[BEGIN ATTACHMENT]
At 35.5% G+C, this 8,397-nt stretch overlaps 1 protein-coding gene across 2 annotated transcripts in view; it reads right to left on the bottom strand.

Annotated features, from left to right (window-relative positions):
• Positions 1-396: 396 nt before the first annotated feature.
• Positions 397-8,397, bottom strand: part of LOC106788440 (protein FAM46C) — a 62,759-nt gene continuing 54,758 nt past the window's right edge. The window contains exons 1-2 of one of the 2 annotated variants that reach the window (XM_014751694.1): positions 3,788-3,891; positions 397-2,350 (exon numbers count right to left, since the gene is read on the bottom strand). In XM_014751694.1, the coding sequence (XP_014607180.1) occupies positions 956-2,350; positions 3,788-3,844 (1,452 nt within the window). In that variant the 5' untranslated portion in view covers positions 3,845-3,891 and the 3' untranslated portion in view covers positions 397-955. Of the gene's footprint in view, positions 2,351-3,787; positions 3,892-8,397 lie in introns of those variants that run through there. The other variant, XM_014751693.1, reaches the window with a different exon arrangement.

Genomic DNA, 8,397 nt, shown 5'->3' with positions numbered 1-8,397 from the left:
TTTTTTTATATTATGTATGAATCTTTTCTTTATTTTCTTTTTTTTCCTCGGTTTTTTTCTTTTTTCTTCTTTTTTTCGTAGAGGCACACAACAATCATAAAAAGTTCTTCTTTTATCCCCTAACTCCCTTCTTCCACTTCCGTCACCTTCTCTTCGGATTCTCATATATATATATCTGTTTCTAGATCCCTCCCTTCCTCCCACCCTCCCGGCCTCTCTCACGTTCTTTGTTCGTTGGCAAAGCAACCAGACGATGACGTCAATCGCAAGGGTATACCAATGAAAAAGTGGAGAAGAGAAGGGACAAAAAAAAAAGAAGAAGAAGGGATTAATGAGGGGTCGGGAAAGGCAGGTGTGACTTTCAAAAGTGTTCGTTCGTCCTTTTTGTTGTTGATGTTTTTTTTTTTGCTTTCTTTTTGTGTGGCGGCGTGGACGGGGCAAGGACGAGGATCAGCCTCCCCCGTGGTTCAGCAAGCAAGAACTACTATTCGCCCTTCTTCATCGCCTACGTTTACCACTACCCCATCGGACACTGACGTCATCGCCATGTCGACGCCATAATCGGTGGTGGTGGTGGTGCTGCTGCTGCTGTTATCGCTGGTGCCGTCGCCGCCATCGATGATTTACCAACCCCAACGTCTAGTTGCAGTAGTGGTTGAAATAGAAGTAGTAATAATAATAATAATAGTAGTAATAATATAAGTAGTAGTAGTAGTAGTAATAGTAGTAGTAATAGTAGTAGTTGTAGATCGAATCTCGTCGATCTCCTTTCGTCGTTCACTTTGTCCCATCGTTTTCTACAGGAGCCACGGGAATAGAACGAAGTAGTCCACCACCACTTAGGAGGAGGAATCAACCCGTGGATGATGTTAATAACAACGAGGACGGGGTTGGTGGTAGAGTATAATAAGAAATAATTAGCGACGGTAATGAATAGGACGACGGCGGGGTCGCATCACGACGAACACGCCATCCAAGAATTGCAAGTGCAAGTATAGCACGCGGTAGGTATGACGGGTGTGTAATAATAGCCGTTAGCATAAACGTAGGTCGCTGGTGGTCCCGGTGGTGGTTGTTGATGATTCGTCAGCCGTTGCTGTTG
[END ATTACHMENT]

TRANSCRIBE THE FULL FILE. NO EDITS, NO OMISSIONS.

At 35.5% G+C, this 8,397-nt stretch overlaps 1 protein-coding gene across 2 annotated transcripts in view; it reads right to left on the bottom strand.

Annotated features, from left to right (window-relative positions):
• Positions 1-396: 396 nt before the first annotated feature.
• Positions 397-8,397, bottom strand: part of LOC106788440 (protein FAM46C) — a 62,759-nt gene continuing 54,758 nt past the window's right edge. The window contains exons 1-2 of one of the 2 annotated variants that reach the window (XM_014751694.1): positions 3,788-3,891; positions 397-2,350 (exon numbers count right to left, since the gene is read on the bottom strand). In XM_014751694.1, the coding sequence (XP_014607180.1) occupies positions 956-2,350; positions 3,788-3,844 (1,452 nt within the window). In that variant the 5' untranslated portion in view covers positions 3,845-3,891 and the 3' untranslated portion in view covers positions 397-955. Of the gene's footprint in view, positions 2,351-3,787; positions 3,892-8,397 lie in introns of those variants that run through there. The other variant, XM_014751693.1, reaches the window with a different exon arrangement.

Genomic DNA, 8,397 nt, shown 5'->3' with positions numbered 1-8,397 from the left:
TTTTTTTATATTATGTATGAATCTTTTCTTTATTTTCTTTTTTTTCCTCGGTTTTTTTCTTTTTTCTTCTTTTTTTCGTAGAGGCACACAACAATCATAAAAAGTTCTTCTTTTATCCCCTAACTCCCTTCTTCCACTTCCGTCACCTTCTCTTCGGATTCTCATATATATATATCTGTTTCTAGATCCCTCCCTTCCTCCCACCCTCCCGGCCTCTCTCACGTTCTTTGTTCGTTGGCAAAGCAACCAGACGATGACGTCAATCGCAAGGGTATACCAATGAAAAAGTGGAGAAGAGAAGGGACAAAAAAAAAAGAAGAAGAAGGGATTAATGAGGGGTCGGGAAAGGCAGGTGTGACTTTCAAAAGTGTTCGTTCGTCCTTTTTGTTGTTGATGTTTTTTTTTTTGCTTTCTTTTTGTGTGGCGGCGTGGACGGGGCAAGGACGAGGATCAGCCTCCCCCGTGGTTCAGCAAGCAAGAACTACTATTCGCCCTTCTTCATCGCCTACGTTTACCACTACCCCATCGGACACTGACGTCATCGCCATGTCGACGCCATAATCGGTGGTGGTGGTGGTGCTGCTGCTGCTGTTATCGCTGGTGCCGTCGCCGCCATCGATGATTTACCAACCCCAACGTCTAGTTGCAGTAGTGGTTGAAATAGAAGTAGTAATAATAATAATAATAGTAGTAATAATATAAGTAGTAGTAGTAGTAGTAATAGTAGTAGTAATAGTAGTAGTTGTAGATCGAATCTCGTCGATCTCCTTTCGTCGTTCACTTTGTCCCATCGTTTTCTACAGGAGCCACGGGAATAGAACGAAGTAGTCCACCACCACTTAGGAGGAGGAATCAACCCGTGGATGATGTTAATAACAACGAGGACGGGGTTGGTGGTAGAGTATAATAAGAAATAATTAGCGACGGTAATGAATAGGACGACGGCGGGGTCGCATCACGACGAACACGCCATCCAAGAATTGCAAGTGCAAGTATAGCACGCGGTAGGTATGACGGGTGTGTAATAATAGCCGTTAGCATAAACGTAGGTCGCTGGTGGTCCCGGTGGTGGTTGTTGATGATTCGTCAGCCGTTGCTGTTG